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By Joshua Franklin
(Reuters) - U.S. real estate technology company Doma said on Tuesday it has agreed to go public through a merger with blank-check acquisition firm Capitol Investment Corp V in a deal valuing the start-up at around $3 billion, including debt.
It comes amid a boom in the U.S. housing market with home sales last year totaling 5.64 million, the most since 2006, according to the National Association of Realtors.
The housing market is being supported by cheaper mortgages and an exodus from city centers as companies allow employees to work from home because of the COVID-19 pandemic
San Francisco-based Doma sells a system designed to make the closing of real estate transactions more efficient. The company was founded in 2016 and its board members include ex-U.S. Treasury Secretary Larry Summers and tech industry veteran Karen Richardson.
"I founded Doma to remove friction and frustration from home-buying and to make closing on a home as simple and efficient as booking a ride or ordering a meal," founder and Chief Executive Max Simkoff said in a statement.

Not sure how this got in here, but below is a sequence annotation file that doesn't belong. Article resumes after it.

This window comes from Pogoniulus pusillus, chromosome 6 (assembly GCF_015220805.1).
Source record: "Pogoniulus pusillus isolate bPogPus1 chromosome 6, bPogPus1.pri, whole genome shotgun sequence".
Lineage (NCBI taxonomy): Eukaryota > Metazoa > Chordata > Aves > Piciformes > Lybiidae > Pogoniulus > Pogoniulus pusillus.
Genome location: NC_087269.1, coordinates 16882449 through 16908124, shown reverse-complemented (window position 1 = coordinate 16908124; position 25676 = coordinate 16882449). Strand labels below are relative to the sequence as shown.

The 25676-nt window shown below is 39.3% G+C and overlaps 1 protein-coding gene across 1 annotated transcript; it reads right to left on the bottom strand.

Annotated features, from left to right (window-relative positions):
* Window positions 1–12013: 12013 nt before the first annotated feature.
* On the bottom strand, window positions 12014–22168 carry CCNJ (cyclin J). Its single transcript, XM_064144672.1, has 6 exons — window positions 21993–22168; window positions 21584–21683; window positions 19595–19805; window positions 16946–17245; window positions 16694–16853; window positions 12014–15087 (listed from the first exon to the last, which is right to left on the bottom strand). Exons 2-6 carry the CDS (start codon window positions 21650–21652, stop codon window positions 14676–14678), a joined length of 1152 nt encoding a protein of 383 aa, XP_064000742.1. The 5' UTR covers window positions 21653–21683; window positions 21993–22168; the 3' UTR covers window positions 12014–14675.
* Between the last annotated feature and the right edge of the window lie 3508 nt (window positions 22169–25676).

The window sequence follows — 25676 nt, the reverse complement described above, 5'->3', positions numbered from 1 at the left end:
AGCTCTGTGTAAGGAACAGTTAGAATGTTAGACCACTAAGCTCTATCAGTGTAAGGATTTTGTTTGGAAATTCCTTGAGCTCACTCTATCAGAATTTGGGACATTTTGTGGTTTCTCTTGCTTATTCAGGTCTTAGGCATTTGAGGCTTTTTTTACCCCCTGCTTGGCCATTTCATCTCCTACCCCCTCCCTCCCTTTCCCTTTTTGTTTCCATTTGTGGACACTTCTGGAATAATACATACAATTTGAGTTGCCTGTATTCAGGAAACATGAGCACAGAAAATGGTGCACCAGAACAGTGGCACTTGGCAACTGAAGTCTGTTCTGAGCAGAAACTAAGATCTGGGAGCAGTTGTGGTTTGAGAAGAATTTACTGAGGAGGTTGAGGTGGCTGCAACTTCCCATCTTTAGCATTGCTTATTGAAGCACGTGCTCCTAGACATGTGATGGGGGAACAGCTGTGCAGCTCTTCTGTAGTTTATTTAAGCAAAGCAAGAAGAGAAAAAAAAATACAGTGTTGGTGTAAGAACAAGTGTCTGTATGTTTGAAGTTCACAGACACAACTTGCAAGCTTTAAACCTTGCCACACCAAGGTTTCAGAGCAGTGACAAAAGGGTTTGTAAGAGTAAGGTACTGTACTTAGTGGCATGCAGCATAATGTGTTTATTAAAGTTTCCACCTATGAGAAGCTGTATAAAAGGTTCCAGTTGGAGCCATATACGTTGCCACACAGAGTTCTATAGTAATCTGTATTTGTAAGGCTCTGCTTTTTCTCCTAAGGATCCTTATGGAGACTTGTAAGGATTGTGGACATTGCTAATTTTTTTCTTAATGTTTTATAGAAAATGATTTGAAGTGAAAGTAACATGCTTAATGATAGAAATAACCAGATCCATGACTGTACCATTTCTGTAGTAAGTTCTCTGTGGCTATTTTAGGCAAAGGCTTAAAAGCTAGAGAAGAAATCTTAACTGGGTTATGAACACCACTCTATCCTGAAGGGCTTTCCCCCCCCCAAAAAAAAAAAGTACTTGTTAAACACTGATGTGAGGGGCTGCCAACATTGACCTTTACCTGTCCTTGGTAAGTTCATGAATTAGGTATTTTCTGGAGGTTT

Doma, formally known as States Title, said it expects the deal will provide it with up to $645 million in cash. Capitol Investment Corp V is providing $345 million, with the rest coming from a private investment in public equity (PIPE) transaction. Investors in the PIPE include BlackRock, Fidelity, and a subsidiary of SoftBank Group Corp.
Capitol Investment Corp V is a special purpose acquisition company (SPAC) led by investor Mark Ein. It raised $345 million in an initial public offering on the New York Stock Exchange last year.
"When we met Max and his team and saw what they were doing to disrupt this antiquated title industry, we decided we were going to focus all of our attention on Doma," Ein said in an interview.
(Reporting by Joshua Franklin in Boston; editing by Richard Pullin)